Aveling (1993) reviews that there are three important features of all postcolonial writing: the silencing and marginalizing of the postcolonial voice by the imperial centre, the abrogation of the imperial centre within the text, and the active appropriation of the language and culture of the centre. In this study, it is important to redefine who the colonizer is. Due to the object of this study, that is non-English fiction, and then I will refer to Aveling’s writing Non-English Postcolonial Fiction? The Malaysian Case (1993) to extend post colonialism to literary works written not in English, in this case in Indonesian, and to redefine that the colonizer in this context can be any group outside the white European, in this case fellow colonizer even coming from the same country. This, in my view, is possible because position in colonization can be ambiguous. Tiffin gives an example of this in Australian case: “Moreover, such a model can account for the ambiguous position of say, white Australians, who, though still colonized by Europe and European ideas, are themselves the continuing colonizers of the original inhabitants” (Ashcroft, Griffiths, & Tiffin, 2004, p. 96). The same case happens to white American domination over the native Indian while being dominated by the British.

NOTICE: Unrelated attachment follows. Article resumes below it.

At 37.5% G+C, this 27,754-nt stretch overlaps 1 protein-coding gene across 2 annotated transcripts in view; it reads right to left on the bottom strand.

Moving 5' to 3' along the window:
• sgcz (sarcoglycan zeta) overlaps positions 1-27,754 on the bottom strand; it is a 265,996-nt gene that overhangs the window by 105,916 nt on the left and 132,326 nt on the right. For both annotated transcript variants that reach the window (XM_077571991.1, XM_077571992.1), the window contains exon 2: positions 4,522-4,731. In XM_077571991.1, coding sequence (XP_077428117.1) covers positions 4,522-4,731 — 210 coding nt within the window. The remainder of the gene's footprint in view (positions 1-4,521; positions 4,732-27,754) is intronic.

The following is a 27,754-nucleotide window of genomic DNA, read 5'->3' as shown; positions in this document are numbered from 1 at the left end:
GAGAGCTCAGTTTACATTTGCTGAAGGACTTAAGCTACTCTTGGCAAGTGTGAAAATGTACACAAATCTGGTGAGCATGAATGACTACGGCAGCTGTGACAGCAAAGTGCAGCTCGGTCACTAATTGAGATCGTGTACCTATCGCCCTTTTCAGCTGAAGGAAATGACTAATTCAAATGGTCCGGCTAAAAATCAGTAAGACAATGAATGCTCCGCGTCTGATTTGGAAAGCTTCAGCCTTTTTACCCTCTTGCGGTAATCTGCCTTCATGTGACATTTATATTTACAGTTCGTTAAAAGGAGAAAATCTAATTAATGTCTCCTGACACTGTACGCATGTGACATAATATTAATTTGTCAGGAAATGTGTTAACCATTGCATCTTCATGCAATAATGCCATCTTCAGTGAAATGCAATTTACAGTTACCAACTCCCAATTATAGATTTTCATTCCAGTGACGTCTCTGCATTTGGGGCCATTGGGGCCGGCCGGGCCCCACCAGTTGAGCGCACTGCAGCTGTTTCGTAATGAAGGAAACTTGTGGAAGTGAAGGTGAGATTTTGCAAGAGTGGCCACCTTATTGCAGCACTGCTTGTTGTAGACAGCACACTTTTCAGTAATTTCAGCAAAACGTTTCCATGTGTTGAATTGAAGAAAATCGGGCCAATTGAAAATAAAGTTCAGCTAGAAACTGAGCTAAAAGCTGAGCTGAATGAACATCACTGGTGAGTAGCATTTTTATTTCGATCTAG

The next part of this study will be focused on the exploration of LP as a counter discourse. Ashcroft, Griffiths, and Tiffin (2007) have defined Counter Discourse as “theory and practice of symbolic resistance”. They stated that it is a term coined by Richard Terdiman referring to his examination on French literature focusing on “. . . the means of producing genuine change against the ‘capacity of established discourses to ignore or absorb would-be subversion . . . the confrontation between constituted reality and its subversion’ as ‘the very locus at which cultural and historical change occur. . . . This term has been adopted by post-colonial critics to describe the complex ways in which challenges to a dominant or established discourse (specifically those of the imperial centre) might be mounted from the periphery, always recognizing the powerful ‘absorptive capacity’ of imperial and neo-imperial discourses (50).” Counter discourse is then an exertion practiced by the marginal group to destabilize or subvert the overarching domination of the mainstream, dominating group. Ashcroft, Griffiths, and Tiffin, (2004) called this attempt a “subversive maneuver”: “These subversive maneuver . . . are what is characteristic of post-colonial texts, as the subversive is characteristic of post-colonial discourse in general. Post-colonial literatures/cultures are thus constituted in counter-discursive rather than homologous practices, and they offer ‘fields’ of counter-discursive strategies to the dominant discourse. The operation of post-colonial counter-discourse is dynamic, not static: it does not seek to subvert the dominant with a view to taking its place, but . . . to evolve textual strategies which continually ‘consume’ their ‘own biases’ . . . at the same time as they expose and erode those of the dominant discourse. . . (pp. 95-96).” It is clear that these counter-discursive strategies are in a way active and forceful, but they do not aim at overtaking the dominant power or inverting the position. As the name indicates, it is a strategy, developed through textual discourse as to depict clearly in a teasing way the weaknesses or biases of the colonizing, dominating power, in the hope of eroding, or at least showing the extension of dominant supremacy. Being deconstructive and subversive can be an effective strategy to question the domination over the marginal group for future transformations. Ashcroft (2001) has stressed the quality of being resistant and transformative as the characteristics of counter-discourse: “Yet theirs is a resistance which is explicitly transformative. For they do not simply respond to the canonical texts but attempt to re-write them in such a way that their overweening cultural assumptions become exposed and subverted. In this way they ‘establish an oppositional, disidentificatory voice within the sovereign domain of the discourse of colonialism’. . . Because of its function within the dominant discourse, canonical counter-discourse is a very clear demonstration of the link between resistance and transformation. For although the intertextuality of the canonical texts is crucial, it is no longer their centrality or ‘greatness’ which dominates, no longer their revelation of the ‘universal human condition’, but the newly revealed cultural horizons of their hybrid and transformative ‘counters’ (pp. 33-34).” Ashcroft emphasized the importance of resistance nature of the discourse to be transformative in effect. This resistance is expressed through the freshly, not necessarily universal views of the crossed-mixed quality of the existing cultural expressions. Therefore, this new and hybrid counter discourse can only voice the subversion if it is resistant in nature towards the hegemonic domination of the mainstream discursive power. Furthermore, Paryz (2006) quoted Tiffin that “decolonialization is process, not arrival; it invokes an ongoing dialectic between hegemonic centrist systems and peripheral subversion of them; between European or British discourses and their post-colonial dis/mantling” (p. 567). So, the counter discursive strategy is an on going process, not the end result. It is some kind of dialog consisting of resistance and subversion from the dominated, marginal group (normally bigger in number) towards the dominating, central power to tease its hegemonic domination.